San Antonio may have been founded in 1718, but it was a thirteen-day siege in 1836 that gave the city its second name: the Alamo City.
More than 1.5 million people visit the Alamo every year, and far too many leave underwhelmed. There’s a lack of interpretive signage, no visitors center, and no presentation of the larger battlefield and the events that unfolded there. Instead, the Alamo is under siege once again, this time by commerce and schlock. The plaza has all the gravitas of a saloon, with noisy, carnival-like surroundings that include an Odditorium, Haunted Adventure, Guinness World Records Museum, and Tomb Rider 3D, all courtesy of Ripley’s Believe It or Not. All that’s missing is a midway and corny dogs.
How to improve the Alamo visitor experience has been and will continue to be the most debated issue in the city. The Alamo has changed hands several times since the Catholic Church abandoned it at the close of the eighteenth century. The latest surrender came in 2015, when the Daughters of the Republic of Texas were forced, after 110 years, to hand over control of the Shrine of Texas Liberty to land commissioner George P. Bush.
Since then, the Alamo Master Plan Management Committee, which comprises representatives from the General Land Office, the city government, and the nonprofit Alamo Endowment, has been working with various designers, landscape architects, preservationists, and others to revamp the Alamo Plaza. Almost everyone agrees it needs to be done and should have been done decades ago. Agreeing on what should be done is another matter.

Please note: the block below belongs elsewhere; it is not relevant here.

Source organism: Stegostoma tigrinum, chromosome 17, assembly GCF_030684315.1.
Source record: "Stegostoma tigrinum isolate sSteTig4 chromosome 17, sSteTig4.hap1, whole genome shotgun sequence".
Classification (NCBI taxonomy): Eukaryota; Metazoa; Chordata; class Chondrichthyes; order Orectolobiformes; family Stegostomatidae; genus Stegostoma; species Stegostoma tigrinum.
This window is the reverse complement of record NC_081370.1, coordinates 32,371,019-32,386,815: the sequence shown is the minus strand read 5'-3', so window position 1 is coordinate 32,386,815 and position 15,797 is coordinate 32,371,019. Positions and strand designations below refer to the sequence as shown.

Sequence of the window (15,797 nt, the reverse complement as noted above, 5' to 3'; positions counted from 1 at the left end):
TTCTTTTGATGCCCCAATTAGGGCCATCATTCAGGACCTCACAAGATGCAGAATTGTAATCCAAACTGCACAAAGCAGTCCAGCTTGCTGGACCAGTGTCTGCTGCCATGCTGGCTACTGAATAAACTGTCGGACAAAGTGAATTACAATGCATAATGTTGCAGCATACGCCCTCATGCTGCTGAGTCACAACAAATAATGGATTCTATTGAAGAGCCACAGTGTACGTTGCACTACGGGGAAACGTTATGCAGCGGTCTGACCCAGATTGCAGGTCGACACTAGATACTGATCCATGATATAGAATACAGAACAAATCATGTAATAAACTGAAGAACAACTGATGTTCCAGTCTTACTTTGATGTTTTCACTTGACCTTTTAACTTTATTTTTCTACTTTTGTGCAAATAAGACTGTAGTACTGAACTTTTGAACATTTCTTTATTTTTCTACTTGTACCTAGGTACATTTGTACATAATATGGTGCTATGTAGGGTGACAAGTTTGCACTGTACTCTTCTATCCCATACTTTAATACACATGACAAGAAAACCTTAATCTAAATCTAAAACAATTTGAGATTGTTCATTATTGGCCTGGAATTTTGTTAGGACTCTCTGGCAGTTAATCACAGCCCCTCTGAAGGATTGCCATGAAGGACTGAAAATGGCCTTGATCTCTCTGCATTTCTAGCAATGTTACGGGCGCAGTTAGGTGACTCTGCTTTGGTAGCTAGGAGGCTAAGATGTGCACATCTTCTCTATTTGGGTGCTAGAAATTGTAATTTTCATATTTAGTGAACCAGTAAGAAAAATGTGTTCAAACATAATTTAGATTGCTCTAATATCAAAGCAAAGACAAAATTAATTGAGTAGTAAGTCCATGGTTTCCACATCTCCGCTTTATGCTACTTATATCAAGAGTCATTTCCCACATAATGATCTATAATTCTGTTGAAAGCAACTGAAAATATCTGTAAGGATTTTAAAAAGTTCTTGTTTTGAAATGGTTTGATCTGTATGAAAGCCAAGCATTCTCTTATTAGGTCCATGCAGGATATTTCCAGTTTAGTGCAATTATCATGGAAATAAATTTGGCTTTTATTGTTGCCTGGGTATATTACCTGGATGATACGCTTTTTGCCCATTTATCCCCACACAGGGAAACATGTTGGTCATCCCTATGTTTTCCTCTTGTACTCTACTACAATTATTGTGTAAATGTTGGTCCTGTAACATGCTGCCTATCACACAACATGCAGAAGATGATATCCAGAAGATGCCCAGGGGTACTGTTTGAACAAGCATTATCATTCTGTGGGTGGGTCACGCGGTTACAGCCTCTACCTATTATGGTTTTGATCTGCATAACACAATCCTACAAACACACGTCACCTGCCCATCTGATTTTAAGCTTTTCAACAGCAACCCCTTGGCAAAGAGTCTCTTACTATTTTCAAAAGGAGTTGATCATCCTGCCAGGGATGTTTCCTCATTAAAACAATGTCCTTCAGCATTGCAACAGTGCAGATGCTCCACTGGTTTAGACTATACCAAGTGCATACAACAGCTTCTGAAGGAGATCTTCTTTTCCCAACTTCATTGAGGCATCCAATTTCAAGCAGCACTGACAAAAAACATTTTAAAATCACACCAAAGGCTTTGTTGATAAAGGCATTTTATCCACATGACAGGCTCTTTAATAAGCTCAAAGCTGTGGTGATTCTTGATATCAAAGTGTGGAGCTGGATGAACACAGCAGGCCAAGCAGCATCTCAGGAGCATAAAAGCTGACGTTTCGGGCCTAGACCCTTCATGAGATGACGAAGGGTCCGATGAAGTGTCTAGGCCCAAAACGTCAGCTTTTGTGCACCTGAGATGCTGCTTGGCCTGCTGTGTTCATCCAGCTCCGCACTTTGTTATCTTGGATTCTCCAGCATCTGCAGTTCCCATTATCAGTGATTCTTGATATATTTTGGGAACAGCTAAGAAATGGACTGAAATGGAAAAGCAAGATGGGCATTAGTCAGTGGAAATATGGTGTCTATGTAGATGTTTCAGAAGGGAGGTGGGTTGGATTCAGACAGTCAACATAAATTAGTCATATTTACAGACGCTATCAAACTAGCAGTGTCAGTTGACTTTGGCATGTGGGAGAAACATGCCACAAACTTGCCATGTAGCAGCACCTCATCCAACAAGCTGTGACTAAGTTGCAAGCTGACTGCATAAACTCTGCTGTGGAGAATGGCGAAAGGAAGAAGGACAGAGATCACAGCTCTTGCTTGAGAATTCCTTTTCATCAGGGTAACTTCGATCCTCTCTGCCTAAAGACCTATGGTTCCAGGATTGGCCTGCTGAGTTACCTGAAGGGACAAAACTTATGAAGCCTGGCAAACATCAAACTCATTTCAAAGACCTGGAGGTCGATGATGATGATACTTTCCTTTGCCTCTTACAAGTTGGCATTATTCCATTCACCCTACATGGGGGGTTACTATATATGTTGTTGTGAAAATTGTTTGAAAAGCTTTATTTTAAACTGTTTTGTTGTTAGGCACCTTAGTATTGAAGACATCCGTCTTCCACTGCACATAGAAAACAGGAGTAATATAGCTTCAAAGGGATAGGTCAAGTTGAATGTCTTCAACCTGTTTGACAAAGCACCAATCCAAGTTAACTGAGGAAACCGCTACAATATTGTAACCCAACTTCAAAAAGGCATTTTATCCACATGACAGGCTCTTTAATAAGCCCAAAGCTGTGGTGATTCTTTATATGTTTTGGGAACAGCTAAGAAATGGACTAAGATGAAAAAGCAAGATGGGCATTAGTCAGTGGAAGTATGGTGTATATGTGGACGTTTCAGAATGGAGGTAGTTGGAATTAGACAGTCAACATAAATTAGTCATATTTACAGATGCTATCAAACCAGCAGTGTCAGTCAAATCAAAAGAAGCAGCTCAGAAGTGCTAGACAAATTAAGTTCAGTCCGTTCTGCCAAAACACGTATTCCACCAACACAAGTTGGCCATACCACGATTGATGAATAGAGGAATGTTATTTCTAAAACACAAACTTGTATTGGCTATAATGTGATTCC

The first effort called for enclosing the Alamo’s perimeter in clear glass walls and relocating the boot-shaped Alamo Cenotaph, erected in 1939 to honor the soldiers who died in the battle. That design was defeated by sustained public protest.
A new proposal will be revealed to the public and city council in the coming months. The controversy will undoubtedly continue, given that there is still talk of relocating the Cenotaph and of closing the plaza to most vehicle traffic.
More than the physical landscape is at stake here. Healing old wounds caused by the distortion of history is also a work in progress, with no clear outcome or resolution. Anglos hijacked the real history of the Alamo, erasing Tejanos and vilifying Mexicans (and, by extension, Mexican Americans) in the Disneyfication of its telling. Much has been done over the past twenty years to recover a more complete narrative, but a city obsessed with its own history still insists on telling a myth with too many uncomfortable gaps. That’s why the famous phrase “Remember the Alamo!” carries such different meanings for different people, all of whom live together, yet still apart, in the Alamo City.
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